Permissible Field Values for the Probe Request in Embodiment 2
Address of the AP
Address of the AP
SSID of the AP
Address of the AP
SSID of the AP
Address of the AP
Address of the AP
Address of the AP
Frame exchange in the second embodiment is altered so that transmitted probe request signals are responded to with an ACK signal. While different from conventional scanning methods, the second embodiment still complies with the general rules for IEEE 802.11 acknowledgements, since the probe request maintains non-group destination address assignment, as shown in Table 4, above. Notably, in the second embodiment (and additionally in the first embodiment) only the CAP that has the address of the DA field will be able to respond to the probe request frame. Other APs, although operating on the same channel or having the same SSID, will not respond to the probe request because the probe request does not designate them as a responder.
An entire frame exchange of the second embodiment is illustrated by
In the second embodiment, MinChannelTime can be set to a value not much greater than the SIFS value, since an ACK signal is sent in response to the probe request immediately after the SIFS interval.
The mobile station then sends a probe request signal similar to that shown in
Notably, MinChannelTime in the third embodiment may be reduced to that not much greater than a SIFS value or even to the same value as the ACKTimeout.
Although either of a SIFS or PIFS period may be employed in the third embodiment, the following description incorporates the use a SIFS period. (If a PIFS period is used, MinChannelTime should be set to a value not much greater than the PIFS period.) Accordingly, the designated CAP in the third embodiment has higher priority access to the wireless medium due to a shortened IFS period.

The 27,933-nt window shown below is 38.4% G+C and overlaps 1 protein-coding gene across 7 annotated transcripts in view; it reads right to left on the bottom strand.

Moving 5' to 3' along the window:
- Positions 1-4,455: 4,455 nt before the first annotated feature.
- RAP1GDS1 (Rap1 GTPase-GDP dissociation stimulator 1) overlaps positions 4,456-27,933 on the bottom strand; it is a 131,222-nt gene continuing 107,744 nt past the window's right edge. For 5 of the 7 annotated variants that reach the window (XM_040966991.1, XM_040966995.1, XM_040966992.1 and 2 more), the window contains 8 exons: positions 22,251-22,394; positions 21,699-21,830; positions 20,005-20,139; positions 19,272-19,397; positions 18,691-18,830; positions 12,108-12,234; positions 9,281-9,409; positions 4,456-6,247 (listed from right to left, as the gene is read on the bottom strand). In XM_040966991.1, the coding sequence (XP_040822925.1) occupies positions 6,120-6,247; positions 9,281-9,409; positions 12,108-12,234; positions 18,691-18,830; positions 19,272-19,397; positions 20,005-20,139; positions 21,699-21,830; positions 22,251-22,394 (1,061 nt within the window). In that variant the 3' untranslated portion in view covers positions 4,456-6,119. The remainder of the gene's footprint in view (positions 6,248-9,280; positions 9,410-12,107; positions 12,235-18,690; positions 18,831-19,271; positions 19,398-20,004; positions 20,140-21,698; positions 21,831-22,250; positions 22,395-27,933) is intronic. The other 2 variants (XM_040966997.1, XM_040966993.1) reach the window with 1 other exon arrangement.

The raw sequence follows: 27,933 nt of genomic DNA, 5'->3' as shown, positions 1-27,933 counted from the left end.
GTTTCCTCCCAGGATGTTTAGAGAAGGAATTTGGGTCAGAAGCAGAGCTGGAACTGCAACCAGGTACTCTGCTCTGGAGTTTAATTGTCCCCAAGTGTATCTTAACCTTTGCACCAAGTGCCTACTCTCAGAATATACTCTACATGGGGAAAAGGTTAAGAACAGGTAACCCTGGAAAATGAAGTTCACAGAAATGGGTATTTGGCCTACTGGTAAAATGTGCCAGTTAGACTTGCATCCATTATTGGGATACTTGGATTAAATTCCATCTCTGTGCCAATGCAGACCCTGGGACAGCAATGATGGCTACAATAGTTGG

The probe response frame is acknowledged with an ACK signal sent by the scanning station. An entire frame exchange of the third embodiment is depicted in
Determination of availability of the CAP in the third embodiment is performed as follows. If the wireless medium is idle until ProbeTimer reaches MinChannelTime, the mobile station thus discerns that the designated CAP is not available in the area. If the wireless medium becomes busy before ProbeTimer reaches MinChannelTime, and the received probe response is from the designated CAP, the CAP is regarded as available to serve the mobile station. If the wireless medium becomes busy before ProbeTimer reaches MinChannelTime, and the received signal is other than the probe response signal from the designated CAP, the CAP is regarded as unavailable.
While the third embodiment obeys the general receiving rule of the IEEE 802.11 WLAN standards that directed frames should be acknowledged with an ACK signal and that frames with group destination addresses are not acknowledged, the fourth embodiment loosens some of the general receiving rules of the IEEE 802.11 standards, allowing for more time-efficient scanning.
If the wireless medium is not detected as busy prior to the ProbeTimer reaching MinChannelTime, then the next CAP is scanned. Otherwise, any received probe responses are processed. Subsequent CAPs are scanned until all CAPs in the list have been scanned.